I just wanted to have a quick chat about training. Julie Cross here, and Julie Cross is passionate about service and there are many of us that are, because we’re always being served every day, and how frustrating it is when, to me, it’s just not hard to give great service, but it still has to be taught.
There seems to be a lack or a disconnect between, sometimes, owners and staff members, of them realizing that you need to teach these young people how to give great service, ’cause sometimes it isn’t just that they’ve got a bad attitude. Sometimes it might be, but it isn’t always just because they’ve got a bad attitude or that they’re negative. It’s because nobody taught them and we assumed that they would know how to handle something.
We made an assumption that they would handle that situation, but we never actually gave them the words to use to handle that situation. The analogy that I use is, take the hairdressing industry, but it could be a mechanic, it could be in a restaurant or what have you.
You wouldn’t take a first-year apprentice on their first day starting their hairdressing career, and then when they walk in the front door on their first day say to them, “Gee, I see you’re positive and enthusiastic. “That’s fantastic, exciting, yes, gonna be great. “So you want to be a hairdresser, I heard. “Fantastic, here’s some scissors, “there’s a guy, go and see how you go!” I mean, we would never do that.
We would never say that to a first-year apprentice mechanic, say, “Oh, there’s somebody’s car, “just go and see how you go with it.” We would understand, logically, that they would have to learn the craft of cutting hair. They would have to learn the craft of fixing an engine, servicing an engine. They would have to learn the craft of cooking.
Whatever it is, there would be a process of learning before we would send them out to practice on the customers. And yet, that’s exactly what we do when it comes to service. We say, “There’s some customers, “go and answer the phone and see how you go.” or, “There’s some customers walking into the restaurant, “go and serve them and see how you go.”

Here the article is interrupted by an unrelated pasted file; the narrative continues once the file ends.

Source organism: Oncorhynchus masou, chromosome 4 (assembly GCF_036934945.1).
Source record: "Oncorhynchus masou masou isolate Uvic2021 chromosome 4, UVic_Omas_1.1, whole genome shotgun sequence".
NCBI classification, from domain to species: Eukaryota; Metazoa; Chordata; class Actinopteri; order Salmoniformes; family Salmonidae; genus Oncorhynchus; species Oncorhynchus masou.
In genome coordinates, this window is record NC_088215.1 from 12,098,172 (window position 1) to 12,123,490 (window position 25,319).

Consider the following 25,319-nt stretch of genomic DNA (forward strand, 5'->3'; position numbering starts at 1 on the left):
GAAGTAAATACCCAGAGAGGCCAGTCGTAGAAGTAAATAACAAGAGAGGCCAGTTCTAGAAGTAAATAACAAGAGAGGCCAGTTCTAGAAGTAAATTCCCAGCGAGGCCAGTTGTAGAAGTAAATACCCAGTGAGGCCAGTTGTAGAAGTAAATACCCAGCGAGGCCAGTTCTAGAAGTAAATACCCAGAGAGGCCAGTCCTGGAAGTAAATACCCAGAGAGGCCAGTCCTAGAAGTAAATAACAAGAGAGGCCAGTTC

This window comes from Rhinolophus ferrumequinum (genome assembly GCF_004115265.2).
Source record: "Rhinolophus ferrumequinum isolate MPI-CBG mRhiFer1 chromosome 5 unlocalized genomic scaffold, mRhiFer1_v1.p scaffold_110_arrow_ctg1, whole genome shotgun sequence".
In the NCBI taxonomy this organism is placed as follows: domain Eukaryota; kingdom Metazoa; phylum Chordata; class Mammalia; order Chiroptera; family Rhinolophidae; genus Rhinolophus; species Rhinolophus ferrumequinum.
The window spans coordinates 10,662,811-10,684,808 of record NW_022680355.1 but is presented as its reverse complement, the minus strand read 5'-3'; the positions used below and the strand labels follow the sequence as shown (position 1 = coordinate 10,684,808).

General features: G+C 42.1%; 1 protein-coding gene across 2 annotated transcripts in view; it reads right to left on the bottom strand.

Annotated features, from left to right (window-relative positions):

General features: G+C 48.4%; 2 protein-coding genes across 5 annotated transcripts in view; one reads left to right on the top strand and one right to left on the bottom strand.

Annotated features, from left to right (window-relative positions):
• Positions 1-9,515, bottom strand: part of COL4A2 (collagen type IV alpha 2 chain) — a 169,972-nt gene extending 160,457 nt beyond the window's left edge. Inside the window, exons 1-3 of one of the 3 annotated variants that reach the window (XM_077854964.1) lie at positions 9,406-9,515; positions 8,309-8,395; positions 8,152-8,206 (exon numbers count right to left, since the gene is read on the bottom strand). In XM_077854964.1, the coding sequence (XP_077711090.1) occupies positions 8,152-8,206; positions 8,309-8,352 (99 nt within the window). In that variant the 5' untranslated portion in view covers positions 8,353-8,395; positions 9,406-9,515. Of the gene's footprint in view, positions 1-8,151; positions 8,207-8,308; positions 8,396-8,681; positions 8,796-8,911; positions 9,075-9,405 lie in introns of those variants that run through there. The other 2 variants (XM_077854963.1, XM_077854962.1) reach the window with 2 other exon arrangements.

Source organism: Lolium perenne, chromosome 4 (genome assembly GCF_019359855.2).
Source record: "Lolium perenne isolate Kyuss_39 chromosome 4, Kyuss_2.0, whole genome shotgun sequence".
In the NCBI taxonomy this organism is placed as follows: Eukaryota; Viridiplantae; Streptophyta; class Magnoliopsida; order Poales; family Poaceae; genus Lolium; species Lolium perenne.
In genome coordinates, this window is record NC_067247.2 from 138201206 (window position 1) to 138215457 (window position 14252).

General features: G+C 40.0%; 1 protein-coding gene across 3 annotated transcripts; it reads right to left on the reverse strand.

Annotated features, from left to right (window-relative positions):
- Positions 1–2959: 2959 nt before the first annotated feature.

What will they say if the customer says, “Exactly what time do you open?” or, “Aren’t you open, yet?” What would they say? “No, we don’t open until 11:30.” Or, would they say, “Oh, we open at 11:30 “and we’d love to see you back. “Do you want me to make a booking for you now? “No, it’s not long to wait, it’s a beautiful day, “go for a nice little stroll and pop back at 11:30 “and we’d love to look after you.”
Do you see the difference? Nobody taught them to do that. It’s like that’s gotta be learnt and practiced. In a hairdressing salon, you send a young person up to the front to clean the shelves on their first day, but who walks in the front door there, where she’s cleaning the shelves?
Clients, customers, and there’s no sign on her back saying, “Look, it’s my first day. “If you talk to me, I’ll die.” She’s gotta have learnt how, at that point, to turn around, look at the customers when they walk in, and say, “Good morning. “Welcome to the salon. “I’ll get one of our senior stylists to look after you.” We’re assuming, we’re saying it’s common sense. She should know how to do that. No, and it’s less than that, because communication happens like this now.
If they could text the customer from the back room and go, “Hi, welcome to the salon. “See you in chair five in a moment.” This has gotta be learnt. You gotta practice it, and I need to hear her say it, so I know she can say it, because how dare I assume she can say it if I’ve never heard her say it. You think, well, of course they can say it. It’s not the fact they can’t say it, It’s the confidence to be able to do it and do it well. You have to practice that.
How do you learn a haircut? You’d have to practice it, and then one day you get to work on real, live people. How do you learn how to service a car? You gotta learn and practice it on engines before you work on real live people’s engines. It’s so logical, yet we’re missing it. We’re missing it. They need to be taught. Customer service, communication, needs to be taught. It needs to be learnt, it needs to be practiced, and then it needs to be managed. We can’t just hope they’re gonna get it. That’s things like role-play.
Yes, you’ll have to role-play, people. I know the young ones, and nobody likes role-playing. I know, you say, “we’re gonna do some role-play,” and they go, “Oh, no. “Yeah,you see, “I don’t role-play, “because, you see, when I do it I get really embarrassed, “And then I start laughing “and I’m being really silly. “So, thanks for asking, but I don’t role-play.” No, you’re gonna have to role-play, because that’s how you learn how to give great service. That’s how I learnt to deliver speeches.
I would say in my mind, and think about what I’m gonna say. That’s how you get good at it. That’s how you present it. It’s no different when you’re on the stage of your work. They have to learn the lines. You’ve got a show. I’ve done that show analogy before, but you’ve got a show. Whatever your business is, it’s your show. You’ve employed some people to come and take part in your show.
When you employ them, like any good show, you know, in Priscilla, Queen of the Desert, they have to learn the lines of the show so that when the curtain goes up and the audience walks in, they can get out and deliver the lines to the level of expectation that you have for your business, with the right enthusiasm and passion and tone of voice.
That is taught, it’s not caught. It’s taught, and that’s what people like I do. That’s what we do, we come in and help teach. Let us make sure that that is what we’re doing, because that is what your business deserves, your customers deserve, and your team members deserve, and you certainly deserve that success. Thanks.